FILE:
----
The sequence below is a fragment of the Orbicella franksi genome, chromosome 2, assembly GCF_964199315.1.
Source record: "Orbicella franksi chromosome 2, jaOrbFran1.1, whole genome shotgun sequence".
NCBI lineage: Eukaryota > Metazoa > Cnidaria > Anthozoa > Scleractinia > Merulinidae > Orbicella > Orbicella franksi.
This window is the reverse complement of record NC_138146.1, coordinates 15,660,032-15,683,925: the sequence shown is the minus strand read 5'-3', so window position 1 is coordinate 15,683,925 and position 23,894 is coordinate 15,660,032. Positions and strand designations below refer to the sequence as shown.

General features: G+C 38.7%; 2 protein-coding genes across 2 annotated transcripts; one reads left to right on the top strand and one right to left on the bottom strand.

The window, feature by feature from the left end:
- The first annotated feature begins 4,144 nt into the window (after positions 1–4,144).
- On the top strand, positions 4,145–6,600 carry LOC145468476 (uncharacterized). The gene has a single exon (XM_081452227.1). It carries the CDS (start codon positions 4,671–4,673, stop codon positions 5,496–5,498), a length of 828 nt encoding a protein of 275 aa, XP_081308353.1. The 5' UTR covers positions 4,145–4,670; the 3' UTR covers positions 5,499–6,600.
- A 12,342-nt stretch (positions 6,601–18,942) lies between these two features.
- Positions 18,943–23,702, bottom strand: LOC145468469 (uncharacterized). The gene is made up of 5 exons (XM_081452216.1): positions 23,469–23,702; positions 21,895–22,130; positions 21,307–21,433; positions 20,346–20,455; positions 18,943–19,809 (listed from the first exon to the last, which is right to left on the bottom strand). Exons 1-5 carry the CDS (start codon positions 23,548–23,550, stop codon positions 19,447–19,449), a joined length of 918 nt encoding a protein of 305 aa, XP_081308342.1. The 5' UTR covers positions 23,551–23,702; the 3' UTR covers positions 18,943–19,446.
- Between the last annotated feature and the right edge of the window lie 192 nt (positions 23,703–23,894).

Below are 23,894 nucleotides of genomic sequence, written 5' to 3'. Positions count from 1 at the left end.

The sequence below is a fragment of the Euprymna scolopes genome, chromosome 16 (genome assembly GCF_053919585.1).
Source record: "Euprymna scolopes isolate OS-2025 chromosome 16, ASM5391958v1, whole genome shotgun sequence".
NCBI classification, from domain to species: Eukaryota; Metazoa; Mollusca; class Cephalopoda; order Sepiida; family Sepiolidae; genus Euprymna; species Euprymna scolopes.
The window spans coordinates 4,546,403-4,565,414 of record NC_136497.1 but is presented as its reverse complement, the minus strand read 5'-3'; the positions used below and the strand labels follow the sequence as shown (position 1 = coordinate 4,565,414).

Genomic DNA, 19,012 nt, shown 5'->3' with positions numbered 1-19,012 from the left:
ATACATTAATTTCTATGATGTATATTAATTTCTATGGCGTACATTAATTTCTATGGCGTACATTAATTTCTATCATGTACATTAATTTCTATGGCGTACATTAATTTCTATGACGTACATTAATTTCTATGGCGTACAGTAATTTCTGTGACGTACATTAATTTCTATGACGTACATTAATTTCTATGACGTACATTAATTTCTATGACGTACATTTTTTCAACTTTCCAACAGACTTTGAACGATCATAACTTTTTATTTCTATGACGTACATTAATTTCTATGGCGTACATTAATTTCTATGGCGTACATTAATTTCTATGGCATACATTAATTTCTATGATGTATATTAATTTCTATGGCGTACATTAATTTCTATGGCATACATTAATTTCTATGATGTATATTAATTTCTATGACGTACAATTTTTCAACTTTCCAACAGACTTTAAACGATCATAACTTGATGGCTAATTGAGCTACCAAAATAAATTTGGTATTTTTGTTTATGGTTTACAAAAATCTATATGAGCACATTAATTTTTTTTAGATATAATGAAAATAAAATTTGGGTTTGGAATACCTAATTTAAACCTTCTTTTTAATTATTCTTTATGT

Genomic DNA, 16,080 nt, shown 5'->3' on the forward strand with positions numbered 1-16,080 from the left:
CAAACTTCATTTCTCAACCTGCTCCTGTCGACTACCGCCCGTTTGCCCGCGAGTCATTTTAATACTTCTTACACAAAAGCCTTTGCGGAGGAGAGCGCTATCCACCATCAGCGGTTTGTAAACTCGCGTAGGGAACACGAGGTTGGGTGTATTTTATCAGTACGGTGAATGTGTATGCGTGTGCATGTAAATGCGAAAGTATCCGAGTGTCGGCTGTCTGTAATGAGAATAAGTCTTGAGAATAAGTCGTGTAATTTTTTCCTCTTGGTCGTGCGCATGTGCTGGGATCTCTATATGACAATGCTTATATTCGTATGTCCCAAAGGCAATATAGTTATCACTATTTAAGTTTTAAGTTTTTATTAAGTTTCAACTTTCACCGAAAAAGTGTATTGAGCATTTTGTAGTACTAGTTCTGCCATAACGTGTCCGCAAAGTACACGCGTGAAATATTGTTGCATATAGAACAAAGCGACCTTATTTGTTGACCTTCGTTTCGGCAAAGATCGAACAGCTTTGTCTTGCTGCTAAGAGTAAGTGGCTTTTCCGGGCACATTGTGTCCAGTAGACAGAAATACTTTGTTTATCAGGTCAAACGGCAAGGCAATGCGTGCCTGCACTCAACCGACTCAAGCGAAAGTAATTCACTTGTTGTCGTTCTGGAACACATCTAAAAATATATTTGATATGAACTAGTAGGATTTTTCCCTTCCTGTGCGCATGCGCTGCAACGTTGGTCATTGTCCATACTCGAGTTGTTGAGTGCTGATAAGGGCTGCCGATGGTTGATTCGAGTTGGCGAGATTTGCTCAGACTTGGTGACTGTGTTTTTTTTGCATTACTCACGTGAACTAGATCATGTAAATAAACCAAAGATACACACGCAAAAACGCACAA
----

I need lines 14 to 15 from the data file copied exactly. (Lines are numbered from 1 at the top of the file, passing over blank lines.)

Source record: "Euprymna scolopes isolate OS-2025 chromosome 16, ASM5391958v1, whole genome shotgun sequence".
NCBI classification, from domain to species: Eukaryota; Metazoa; Mollusca; class Cephalopoda; order Sepiida; family Sepiolidae; genus Euprymna; species Euprymna scolopes.